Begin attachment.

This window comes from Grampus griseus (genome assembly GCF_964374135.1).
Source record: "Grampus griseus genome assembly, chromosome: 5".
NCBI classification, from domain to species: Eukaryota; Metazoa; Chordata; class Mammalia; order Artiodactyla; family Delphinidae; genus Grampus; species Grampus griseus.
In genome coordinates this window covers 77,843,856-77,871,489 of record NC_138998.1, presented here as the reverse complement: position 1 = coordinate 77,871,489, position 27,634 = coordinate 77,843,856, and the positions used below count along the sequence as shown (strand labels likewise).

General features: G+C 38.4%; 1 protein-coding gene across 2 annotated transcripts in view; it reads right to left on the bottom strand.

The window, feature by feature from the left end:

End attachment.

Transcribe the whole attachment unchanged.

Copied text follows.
This window comes from Grampus griseus (genome assembly GCF_964374135.1).
Source record: "Grampus griseus genome assembly, chromosome: 5".
NCBI classification, from domain to species: Eukaryota; Metazoa; Chordata; class Mammalia; order Artiodactyla; family Delphinidae; genus Grampus; species Grampus griseus.
In genome coordinates this window covers 77,843,856-77,871,489 of record NC_138998.1, presented here as the reverse complement: position 1 = coordinate 77,871,489, position 27,634 = coordinate 77,843,856, and the positions used below count along the sequence as shown (strand labels likewise).

General features: G+C 38.4%; 1 protein-coding gene across 2 annotated transcripts in view; it reads right to left on the bottom strand.

The window, feature by feature from the left end: